On September 1, 2011, the Health Care (Consent) and Care Facility Admission (Act) was amended to provide for advance directives. Advance directives replaced what was usually referred to as a living will in B.C. A living will done before September 1, 2011 is valid as an advance directive if it states:
An advance directive is a capable adult’s written instructions expressed directly to their health care provider, or to their representative if they have named one in a representation agreement, for the health care the adult consents to, or refuses in the event they are incapable when the care is needed. Advance directives are legally binding documents provided for in the Health Care (Consent) and Care Facility (Admission) Act. An advance directive may not include anything that is prohibited by law or an instruction to omit to do anything that is required by law.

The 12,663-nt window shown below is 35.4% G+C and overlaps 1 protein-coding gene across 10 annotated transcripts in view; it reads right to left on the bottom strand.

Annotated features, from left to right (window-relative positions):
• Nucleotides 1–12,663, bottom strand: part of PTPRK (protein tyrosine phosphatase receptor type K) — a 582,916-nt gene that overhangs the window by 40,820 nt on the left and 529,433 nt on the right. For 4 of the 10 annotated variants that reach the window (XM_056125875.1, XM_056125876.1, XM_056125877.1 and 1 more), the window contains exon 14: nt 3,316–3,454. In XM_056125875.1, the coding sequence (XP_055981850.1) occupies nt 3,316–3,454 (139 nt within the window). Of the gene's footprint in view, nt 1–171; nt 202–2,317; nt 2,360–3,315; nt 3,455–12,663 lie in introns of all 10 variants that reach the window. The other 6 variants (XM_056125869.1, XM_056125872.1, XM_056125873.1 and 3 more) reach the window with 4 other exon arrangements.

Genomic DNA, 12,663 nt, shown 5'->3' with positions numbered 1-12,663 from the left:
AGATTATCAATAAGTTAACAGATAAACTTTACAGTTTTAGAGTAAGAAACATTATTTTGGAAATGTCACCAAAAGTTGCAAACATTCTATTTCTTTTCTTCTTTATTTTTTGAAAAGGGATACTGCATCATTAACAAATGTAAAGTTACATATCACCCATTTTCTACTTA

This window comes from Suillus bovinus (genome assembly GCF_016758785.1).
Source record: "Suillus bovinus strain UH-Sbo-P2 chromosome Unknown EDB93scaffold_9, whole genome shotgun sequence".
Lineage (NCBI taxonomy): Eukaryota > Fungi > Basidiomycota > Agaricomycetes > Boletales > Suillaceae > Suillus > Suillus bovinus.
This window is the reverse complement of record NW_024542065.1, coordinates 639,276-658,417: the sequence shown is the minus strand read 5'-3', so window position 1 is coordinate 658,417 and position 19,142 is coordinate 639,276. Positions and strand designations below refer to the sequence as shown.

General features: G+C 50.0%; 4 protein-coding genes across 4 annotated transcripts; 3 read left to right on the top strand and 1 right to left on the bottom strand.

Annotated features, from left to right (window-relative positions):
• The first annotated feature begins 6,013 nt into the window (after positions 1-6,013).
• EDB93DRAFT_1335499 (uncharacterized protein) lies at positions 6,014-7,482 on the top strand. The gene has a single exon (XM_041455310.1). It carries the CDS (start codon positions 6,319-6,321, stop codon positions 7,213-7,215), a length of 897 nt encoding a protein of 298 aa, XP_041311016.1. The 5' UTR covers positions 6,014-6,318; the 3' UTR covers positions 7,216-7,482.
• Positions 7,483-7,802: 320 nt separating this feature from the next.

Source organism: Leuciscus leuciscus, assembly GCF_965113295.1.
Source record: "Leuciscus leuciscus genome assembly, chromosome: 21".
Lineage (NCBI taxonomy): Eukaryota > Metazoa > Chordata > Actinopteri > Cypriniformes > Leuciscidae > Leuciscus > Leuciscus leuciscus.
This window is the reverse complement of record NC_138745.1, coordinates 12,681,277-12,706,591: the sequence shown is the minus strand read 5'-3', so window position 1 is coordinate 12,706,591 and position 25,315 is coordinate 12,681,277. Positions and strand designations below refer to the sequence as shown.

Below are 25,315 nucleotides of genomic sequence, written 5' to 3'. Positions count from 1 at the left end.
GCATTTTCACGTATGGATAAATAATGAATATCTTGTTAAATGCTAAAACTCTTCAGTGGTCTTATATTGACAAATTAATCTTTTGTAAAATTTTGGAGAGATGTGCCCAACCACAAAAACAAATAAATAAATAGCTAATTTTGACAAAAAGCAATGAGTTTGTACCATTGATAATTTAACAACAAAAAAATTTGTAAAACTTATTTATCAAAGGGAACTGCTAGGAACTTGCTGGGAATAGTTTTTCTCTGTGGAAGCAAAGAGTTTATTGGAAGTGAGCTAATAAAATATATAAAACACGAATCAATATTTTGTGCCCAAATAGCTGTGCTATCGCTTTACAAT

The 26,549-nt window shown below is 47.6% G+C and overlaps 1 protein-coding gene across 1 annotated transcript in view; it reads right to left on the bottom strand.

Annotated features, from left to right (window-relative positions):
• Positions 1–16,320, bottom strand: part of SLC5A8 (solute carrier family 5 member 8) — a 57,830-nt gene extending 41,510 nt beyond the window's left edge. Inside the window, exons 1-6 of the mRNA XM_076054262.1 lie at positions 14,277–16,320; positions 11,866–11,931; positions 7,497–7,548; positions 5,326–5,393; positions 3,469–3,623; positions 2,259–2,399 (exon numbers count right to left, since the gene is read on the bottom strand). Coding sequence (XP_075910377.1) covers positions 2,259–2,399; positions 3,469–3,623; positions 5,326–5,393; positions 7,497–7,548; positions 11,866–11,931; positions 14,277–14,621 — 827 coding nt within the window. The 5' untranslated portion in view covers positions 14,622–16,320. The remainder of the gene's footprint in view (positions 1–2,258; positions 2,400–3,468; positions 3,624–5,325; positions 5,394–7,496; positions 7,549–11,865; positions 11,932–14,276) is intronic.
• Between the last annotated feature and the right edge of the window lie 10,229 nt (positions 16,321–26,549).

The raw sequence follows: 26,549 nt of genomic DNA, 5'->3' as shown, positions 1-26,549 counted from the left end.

The legal requirements for an advance directive are that it be in writing (i.e., not verbal), be made and signed by the adult at a time when the adult is capable, and be witnessed by two people who may each act as a witness (or one person if the witness is a lawyer or a notary public).
Additionally, in the advance directive, the adult must indicate in writing that the adult knows:
- A health care provider may not provide to the adult any health care for which the adult refuses consent in the advance directive, and
- A person may not be chosen to make decisions on the adult’s behalf for any health care for which the adult has given or refused consent in the advance directive.